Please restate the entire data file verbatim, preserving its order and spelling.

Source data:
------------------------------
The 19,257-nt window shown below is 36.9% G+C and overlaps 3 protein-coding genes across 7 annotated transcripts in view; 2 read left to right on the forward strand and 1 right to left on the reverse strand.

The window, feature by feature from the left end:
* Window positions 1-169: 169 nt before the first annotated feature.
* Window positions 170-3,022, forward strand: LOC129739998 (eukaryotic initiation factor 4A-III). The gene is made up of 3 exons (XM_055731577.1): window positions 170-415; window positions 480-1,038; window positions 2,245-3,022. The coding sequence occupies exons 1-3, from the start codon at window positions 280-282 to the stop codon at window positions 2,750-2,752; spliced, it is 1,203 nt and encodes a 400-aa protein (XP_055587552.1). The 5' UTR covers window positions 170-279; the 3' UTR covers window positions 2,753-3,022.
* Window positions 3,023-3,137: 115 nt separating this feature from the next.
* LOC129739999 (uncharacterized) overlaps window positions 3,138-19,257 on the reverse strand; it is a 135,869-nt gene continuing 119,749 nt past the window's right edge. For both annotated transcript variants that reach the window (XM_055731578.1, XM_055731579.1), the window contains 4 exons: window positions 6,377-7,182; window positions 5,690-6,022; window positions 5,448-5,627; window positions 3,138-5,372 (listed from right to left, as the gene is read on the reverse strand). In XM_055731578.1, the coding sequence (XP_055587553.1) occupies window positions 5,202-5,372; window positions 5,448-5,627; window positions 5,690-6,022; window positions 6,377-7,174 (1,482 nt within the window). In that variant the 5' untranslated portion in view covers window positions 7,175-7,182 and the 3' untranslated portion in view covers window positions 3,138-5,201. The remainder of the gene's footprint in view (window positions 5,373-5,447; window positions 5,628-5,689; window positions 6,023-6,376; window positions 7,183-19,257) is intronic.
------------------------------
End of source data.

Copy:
The 19,257-nt window shown below is 36.9% G+C and overlaps 3 protein-coding genes across 7 annotated transcripts in view; 2 read left to right on the forward strand and 1 right to left on the reverse strand.

The window, feature by feature from the left end:
* Window positions 1-169: 169 nt before the first annotated feature.
* Window positions 170-3,022, forward strand: LOC129739998 (eukaryotic initiation factor 4A-III). The gene is made up of 3 exons (XM_055731577.1): window positions 170-415; window positions 480-1,038; window positions 2,245-3,022. The coding sequence occupies exons 1-3, from the start codon at window positions 280-282 to the stop codon at window positions 2,750-2,752; spliced, it is 1,203 nt and encodes a 400-aa protein (XP_055587552.1). The 5' UTR covers window positions 170-279; the 3' UTR covers window positions 2,753-3,022.
* Window positions 3,023-3,137: 115 nt separating this feature from the next.
* LOC129739999 (uncharacterized) overlaps window positions 3,138-19,257 on the reverse strand; it is a 135,869-nt gene continuing 119,749 nt past the window's right edge. For both annotated transcript variants that reach the window (XM_055731578.1, XM_055731579.1), the window contains 4 exons: window positions 6,377-7,182; window positions 5,690-6,022; window positions 5,448-5,627; window positions 3,138-5,372 (listed from right to left, as the gene is read on the reverse strand). In XM_055731578.1, the coding sequence (XP_055587553.1) occupies window positions 5,202-5,372; window positions 5,448-5,627; window positions 5,690-6,022; window positions 6,377-7,174 (1,482 nt within the window). In that variant the 5' untranslated portion in view covers window positions 7,175-7,182 and the 3' untranslated portion in view covers window positions 3,138-5,201. The remainder of the gene's footprint in view (window positions 5,373-5,447; window positions 5,628-5,689; window positions 6,023-6,376; window positions 7,183-19,257) is intronic.